After that incident, I realized that McDonald's couldn't really be an insular, escapist refuge for me -- for the haanbaagaa reason, but also for the milkshake reason. McDonald's in Japan has delicacies never seen in a U.S. restaurant -- teriyaki burgers, corn potage soup, bacon potato pies and fantastically flavored milkshakes that became my saving grace during Japan's sweltering summers. McDonald's restaurants everywhere seem to put their own spin on the U.S. product, a kind of resistance to the idea of a monolithic culture. I'm sure that a lot of careful research was put into how to hook hapless billions by finding their cultural sweet spots. But at the time, there seemed to be a certain amount of give in what a McDonald's might sell. Each restaurant started to feel less like a purely American phenomenon -- an introduced predatory species -- and more like a semi-hybridized one. Everywhere around me, trendy young people were having similar experiences. Some kids even thought McDonald's was a Japanese restaurant. Everyone happily said "haanbaagaa," the word sounding both foreign and indigenous.

One U.S. colleague confessed that he had been terrified of Japanese food until he started eating the teriyaki burger. Then he started trying other things, and found he enjoyed them immensely. Was it possible that McDonald's could be a bridge of sorts, guiding the timorous over rocky cultural waters? A very dumbed-down bridge, but helpful nonetheless? I won't be calling Big Macs the new U.S. ambassadors -- at least not when there are worthier sandwiches out there, like the BK Broiler, and not when there are so many political issues in play. But I can't completely write McDonald's off when someone could be trying out their English by ordering a meal in some faraway restaurant, or when some expatriate is using a foreign McDonald's to edge out into the realm of native food, interactions or experiences. One must celebrate the flip side of that dialogue as well -- the international and domestic criticisms from the environmentalists, workers' rights groups, slow food activists, vegetarians, concerned moms and dads, even the cheese-chucking French farmers. It's a dynamic whole -- in the best-case scenario, its own sort of cultural and political exchange that isn't an equal discussion yet but is perhaps inching toward one. And that leaves a far better taste in my mouth than the Big Mac.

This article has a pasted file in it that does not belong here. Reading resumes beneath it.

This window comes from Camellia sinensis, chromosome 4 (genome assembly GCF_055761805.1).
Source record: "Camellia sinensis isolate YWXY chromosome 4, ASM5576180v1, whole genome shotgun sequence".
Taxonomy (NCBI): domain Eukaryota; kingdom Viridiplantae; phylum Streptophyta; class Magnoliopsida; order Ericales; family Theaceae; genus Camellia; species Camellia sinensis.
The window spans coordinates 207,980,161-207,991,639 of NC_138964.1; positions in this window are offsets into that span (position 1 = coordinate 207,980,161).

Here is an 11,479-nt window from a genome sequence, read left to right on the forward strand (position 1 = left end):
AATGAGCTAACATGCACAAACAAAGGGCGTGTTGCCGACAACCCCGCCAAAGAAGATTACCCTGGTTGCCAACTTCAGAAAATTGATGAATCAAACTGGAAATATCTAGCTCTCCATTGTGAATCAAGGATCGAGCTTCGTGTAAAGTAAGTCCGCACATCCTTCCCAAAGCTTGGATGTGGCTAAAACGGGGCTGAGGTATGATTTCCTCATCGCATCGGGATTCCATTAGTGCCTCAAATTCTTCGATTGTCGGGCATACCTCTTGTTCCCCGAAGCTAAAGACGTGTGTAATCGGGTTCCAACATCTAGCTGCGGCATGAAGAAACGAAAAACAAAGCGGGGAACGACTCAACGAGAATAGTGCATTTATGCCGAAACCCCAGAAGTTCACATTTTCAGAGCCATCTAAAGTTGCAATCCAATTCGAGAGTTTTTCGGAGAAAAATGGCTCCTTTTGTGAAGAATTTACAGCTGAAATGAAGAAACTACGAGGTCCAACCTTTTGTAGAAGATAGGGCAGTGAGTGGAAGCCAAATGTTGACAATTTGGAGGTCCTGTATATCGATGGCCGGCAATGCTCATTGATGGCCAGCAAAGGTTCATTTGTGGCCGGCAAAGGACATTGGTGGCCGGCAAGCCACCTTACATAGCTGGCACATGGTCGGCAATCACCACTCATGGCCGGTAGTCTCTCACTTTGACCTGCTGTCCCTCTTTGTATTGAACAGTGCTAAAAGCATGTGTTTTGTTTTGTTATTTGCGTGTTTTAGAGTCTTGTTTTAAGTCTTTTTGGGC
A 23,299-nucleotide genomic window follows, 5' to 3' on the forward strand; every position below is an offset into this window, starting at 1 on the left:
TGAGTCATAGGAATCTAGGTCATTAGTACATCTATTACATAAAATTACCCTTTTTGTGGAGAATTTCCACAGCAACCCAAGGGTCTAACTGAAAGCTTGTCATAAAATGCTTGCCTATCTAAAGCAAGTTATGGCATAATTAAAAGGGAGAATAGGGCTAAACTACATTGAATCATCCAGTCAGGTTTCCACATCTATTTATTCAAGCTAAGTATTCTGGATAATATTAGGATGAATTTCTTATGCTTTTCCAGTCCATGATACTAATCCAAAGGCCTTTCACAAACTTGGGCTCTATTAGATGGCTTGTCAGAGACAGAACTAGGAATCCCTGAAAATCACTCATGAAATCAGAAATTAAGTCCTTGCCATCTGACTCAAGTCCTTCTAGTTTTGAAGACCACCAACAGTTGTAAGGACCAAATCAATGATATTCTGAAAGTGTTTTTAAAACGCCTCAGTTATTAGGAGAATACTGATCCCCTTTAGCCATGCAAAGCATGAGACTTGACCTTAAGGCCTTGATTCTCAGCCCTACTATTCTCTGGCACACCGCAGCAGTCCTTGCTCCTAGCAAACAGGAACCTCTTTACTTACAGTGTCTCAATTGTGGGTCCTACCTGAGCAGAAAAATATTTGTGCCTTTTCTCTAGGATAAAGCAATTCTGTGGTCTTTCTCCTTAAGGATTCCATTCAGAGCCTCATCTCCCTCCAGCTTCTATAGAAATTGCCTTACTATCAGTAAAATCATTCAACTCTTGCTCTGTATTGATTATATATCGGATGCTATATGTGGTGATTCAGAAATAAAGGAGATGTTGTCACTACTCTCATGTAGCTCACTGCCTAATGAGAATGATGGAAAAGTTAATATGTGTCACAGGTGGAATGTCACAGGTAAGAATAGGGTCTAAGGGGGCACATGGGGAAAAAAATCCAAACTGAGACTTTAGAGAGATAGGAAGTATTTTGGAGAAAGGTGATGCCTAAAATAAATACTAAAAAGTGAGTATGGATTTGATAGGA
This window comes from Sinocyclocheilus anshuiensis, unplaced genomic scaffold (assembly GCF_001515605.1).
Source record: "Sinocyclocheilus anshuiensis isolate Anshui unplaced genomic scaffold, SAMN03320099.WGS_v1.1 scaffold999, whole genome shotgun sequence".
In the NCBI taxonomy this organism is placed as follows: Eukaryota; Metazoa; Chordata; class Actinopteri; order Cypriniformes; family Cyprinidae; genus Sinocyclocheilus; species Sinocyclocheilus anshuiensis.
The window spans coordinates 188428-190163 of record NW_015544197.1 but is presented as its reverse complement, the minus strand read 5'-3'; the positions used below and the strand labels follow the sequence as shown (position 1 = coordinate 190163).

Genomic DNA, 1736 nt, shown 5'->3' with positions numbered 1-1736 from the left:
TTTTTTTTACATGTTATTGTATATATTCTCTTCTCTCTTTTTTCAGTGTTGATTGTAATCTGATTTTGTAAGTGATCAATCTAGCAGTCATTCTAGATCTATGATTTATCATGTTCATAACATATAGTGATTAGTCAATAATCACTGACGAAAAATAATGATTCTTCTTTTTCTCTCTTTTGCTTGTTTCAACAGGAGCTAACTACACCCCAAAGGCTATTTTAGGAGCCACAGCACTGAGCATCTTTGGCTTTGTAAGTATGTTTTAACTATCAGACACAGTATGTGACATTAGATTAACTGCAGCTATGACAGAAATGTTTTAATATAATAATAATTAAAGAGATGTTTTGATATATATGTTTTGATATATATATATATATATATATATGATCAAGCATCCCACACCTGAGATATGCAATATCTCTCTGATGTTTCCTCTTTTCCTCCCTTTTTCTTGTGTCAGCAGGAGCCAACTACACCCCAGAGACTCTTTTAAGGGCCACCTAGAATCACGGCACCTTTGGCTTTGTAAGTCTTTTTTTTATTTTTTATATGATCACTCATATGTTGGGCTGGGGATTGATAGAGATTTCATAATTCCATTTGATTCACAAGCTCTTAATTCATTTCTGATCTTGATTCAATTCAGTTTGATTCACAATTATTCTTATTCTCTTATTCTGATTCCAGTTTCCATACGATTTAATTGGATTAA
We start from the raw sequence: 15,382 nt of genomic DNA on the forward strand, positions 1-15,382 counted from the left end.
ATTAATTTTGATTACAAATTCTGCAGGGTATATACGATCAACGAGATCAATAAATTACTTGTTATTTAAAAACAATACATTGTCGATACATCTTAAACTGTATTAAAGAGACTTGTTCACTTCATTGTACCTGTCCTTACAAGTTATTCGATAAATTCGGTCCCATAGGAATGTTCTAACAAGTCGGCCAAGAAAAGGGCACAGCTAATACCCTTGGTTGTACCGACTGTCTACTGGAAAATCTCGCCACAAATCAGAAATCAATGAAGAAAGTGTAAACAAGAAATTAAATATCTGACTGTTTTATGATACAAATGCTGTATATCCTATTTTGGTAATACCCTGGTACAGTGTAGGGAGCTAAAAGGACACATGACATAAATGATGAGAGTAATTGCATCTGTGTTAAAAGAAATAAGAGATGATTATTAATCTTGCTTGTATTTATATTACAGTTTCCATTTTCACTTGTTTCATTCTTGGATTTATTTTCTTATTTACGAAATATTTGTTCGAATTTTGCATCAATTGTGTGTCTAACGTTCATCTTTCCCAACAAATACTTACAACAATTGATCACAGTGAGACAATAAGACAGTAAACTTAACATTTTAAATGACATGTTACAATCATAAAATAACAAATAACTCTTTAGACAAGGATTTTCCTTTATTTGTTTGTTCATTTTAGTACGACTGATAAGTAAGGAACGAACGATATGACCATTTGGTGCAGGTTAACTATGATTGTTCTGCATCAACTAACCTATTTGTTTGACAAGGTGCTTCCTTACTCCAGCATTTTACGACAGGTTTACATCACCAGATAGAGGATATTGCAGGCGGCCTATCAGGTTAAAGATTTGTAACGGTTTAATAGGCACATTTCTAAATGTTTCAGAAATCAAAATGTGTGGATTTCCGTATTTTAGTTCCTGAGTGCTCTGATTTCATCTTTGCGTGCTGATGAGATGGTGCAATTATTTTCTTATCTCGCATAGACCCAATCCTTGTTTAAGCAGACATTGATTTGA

Noy Thrupkaew writes frequently about culture for the Prospect and TAP Online. She has not yet recovered from her Big Mac experience, nor has the pen she used to take notes.